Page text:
Havana / DPA
Tourists from the United States love it in the restaurant with Soviet-style decor in Havana. They even enjoy it when the lights go off, as is frequent in Cuba because of power cuts.
The manager of Nazdarovie said that visitors are amused when they have to dine by candlelight in the Russian restaurant with Soviet motifs he runs in Havana.
“They’re in a blackout and they’re happy,” says Luis Augusto Diago, 28, wonderingly. It’s symbolic of today’s Cuba too.
Since President Raul Castro began opening up the economy to the private sector when he became the nation’s leader in 2008, Cuba has seen a rush of small businesses spring up. Restaurants and shops are thriving, even though they face infrastructure issues.
More and more US visitors are travelling to Cuba following the warming up of relations between Havana and Washington that began late last year after decades of hostilities.
Under an embargo imposed by Washington since the early 1960s remains, US tourists always found a way to make it to Cuba, even though it meant travelling to a third country to avoid being punished by their
Nowadays, tourists are being given far more opportunities to plan a trip to the “forbidden island.”
Earlier this year, shortly before his own historic state visit to Cuba with his family, US President Barack Obama relaxed travel restrictions even more. In addition to being allowed to travel to the island for family reasons or cultural exchanges, US citizens can now travel individually and not only in groups.
The measure, part of the so-called “people-to-people” effort, involves visiting with Cuban people to talk about life in the United States and life in Cuba.
In an interview, Obama explained that he was seeking through dialogue and by opening up to encourage change in Cuba, something that Washington was not able to bring about with a tough approach and isolationism over half a century.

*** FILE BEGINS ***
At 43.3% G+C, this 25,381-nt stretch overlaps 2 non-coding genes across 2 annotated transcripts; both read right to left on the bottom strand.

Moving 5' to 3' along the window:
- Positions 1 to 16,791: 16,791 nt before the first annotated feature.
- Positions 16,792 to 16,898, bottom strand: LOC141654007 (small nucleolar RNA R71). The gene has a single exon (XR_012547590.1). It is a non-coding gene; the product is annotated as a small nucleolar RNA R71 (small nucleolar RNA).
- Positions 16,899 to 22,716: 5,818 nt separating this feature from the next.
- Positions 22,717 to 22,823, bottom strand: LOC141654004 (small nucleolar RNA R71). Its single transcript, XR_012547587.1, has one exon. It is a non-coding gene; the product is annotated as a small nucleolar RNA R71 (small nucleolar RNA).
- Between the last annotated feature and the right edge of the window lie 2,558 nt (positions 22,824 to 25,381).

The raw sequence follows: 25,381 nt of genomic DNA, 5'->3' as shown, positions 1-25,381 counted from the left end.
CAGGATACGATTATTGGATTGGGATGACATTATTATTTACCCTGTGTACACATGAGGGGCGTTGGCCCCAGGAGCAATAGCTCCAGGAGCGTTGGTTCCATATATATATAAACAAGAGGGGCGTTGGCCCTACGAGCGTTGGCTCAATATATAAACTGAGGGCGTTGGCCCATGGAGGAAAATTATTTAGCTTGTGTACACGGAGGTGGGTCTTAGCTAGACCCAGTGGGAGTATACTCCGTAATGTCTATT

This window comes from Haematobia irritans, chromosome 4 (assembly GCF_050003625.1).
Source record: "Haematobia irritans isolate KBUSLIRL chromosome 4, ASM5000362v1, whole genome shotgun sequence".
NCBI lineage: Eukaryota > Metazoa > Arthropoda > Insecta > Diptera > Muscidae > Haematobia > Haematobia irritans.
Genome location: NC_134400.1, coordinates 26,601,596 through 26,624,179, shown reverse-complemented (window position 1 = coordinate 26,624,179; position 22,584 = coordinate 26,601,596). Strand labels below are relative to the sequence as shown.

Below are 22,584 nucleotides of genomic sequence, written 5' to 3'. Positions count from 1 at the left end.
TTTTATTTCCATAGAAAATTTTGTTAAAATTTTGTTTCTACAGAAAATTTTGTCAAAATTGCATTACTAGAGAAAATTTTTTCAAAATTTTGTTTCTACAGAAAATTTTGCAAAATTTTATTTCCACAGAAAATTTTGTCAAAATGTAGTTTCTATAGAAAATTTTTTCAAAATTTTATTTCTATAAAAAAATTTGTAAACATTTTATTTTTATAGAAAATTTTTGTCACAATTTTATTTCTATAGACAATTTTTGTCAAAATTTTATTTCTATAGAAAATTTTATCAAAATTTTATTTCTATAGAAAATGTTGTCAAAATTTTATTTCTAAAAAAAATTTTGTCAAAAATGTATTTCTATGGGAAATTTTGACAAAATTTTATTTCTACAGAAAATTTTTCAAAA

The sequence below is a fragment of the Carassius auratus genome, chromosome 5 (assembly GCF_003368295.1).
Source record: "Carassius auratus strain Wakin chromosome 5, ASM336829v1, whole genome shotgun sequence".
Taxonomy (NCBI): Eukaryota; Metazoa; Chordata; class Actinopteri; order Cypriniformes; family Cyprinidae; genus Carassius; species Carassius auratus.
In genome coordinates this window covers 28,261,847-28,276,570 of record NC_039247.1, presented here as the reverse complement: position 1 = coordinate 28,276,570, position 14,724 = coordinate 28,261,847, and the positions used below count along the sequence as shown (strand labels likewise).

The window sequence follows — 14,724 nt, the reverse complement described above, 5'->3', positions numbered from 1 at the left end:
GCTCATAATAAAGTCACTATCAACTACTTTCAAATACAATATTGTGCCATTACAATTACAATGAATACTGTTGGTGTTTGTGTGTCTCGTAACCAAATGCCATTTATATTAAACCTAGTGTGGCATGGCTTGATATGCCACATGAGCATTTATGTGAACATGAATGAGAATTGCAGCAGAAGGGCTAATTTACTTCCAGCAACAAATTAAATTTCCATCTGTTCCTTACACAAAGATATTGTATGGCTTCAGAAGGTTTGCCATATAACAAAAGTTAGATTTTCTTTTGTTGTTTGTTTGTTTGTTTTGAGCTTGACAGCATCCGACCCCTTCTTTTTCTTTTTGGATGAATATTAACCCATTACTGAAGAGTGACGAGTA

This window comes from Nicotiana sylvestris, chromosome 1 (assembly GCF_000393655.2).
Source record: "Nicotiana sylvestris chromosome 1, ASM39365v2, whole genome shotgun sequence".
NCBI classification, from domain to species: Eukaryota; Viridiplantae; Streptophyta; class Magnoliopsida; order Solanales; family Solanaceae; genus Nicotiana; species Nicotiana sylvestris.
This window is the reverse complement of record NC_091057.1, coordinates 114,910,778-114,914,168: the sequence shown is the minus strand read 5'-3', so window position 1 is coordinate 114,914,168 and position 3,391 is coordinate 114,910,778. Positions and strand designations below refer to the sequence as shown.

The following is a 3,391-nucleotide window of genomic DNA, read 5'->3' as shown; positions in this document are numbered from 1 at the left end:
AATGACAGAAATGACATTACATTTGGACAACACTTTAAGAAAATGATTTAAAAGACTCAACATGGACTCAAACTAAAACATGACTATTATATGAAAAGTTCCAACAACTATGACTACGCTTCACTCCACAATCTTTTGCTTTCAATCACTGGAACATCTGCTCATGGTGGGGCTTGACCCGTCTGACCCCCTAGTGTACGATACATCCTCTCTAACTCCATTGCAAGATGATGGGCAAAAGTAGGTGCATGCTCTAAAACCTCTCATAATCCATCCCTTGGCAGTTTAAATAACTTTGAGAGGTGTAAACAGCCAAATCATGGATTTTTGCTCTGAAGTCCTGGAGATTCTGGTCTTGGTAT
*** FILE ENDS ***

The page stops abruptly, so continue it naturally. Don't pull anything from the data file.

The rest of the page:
He said in Spanish that to the degree that more US companies are investing in Cuba, more people will travel there, and more Cuban-Americans will be able to interact with their relatives, including some they may not have seen in decades, and this would make it more probable that the kind of hoped-for changes would take place.
A current “boom” of US tourism to the island would appear to confirm Obama’s remarks.
In 2015 Havana reported an increase of more than 17 percent in tourist arrivals. That increase is believed to be mostly due to US tourists, though they are not recorded as such in published Cuban statistics.
According to insightCuba, a non-profit US travel organization that has been taking Americans legally to Cuba since 2000, as cited in the Washington Post, hotels are fully booked for over a year ahead and many travel companies are block-booking hotels several years ahead.
The easing of travel restrictions “has created a 77-per-cent increase in U.S. citizens travelling to the island,” said James Williams, president of Engage Cuba, an interest group lobbying in favour of Washington lifting the
“You can see that for yourself on the streets,” Diago, from the Nazdarovie restaurant, told dpa. Nazdarovie is on the well-known ocean walk in Havana’s central district.
“We can take having a few more (US visitors), especially those of us who are self-employed,” he said.
Travellers from the United States “have an important role supporting the incipient ‘self-employed’ community in Cuba, made up of independent workers in the tourism sector who are boarding-house owners, taxi drivers and tourist guides,” said Williams of Engage Cuba.
In addition to restaurants, small clothing shops, handicraft workshops and bicycle repair shops, are popping up in Havana.
In the countryside, where the state-run farming was the norm for decades, peasants are now farming land released for their own use.
It is those self-employed workers whom the new US policies are aimed at. Washington wants to foster exports by the Cuban private sector.
“Any measure that the United States might take to add to the capabilities of the Cuban people to have greater economic freedoms seems to me extremely important,” Peter Schechter, with the Washington-based Atlantic Council, a think tank.
Schechter, who said he did not believe there would be political changes in Cuba in the short term, told dpa that for that reason international efforts should focus “on trying to foster economic liberties.”
He said that the Cuban government should apply more measures to open up the private sector.
According to the latest figures, authorities have issued roughly half a million licences to so-called self-employed entrepreneurs.
Cuban authorities aim to trim down the bloated state sector.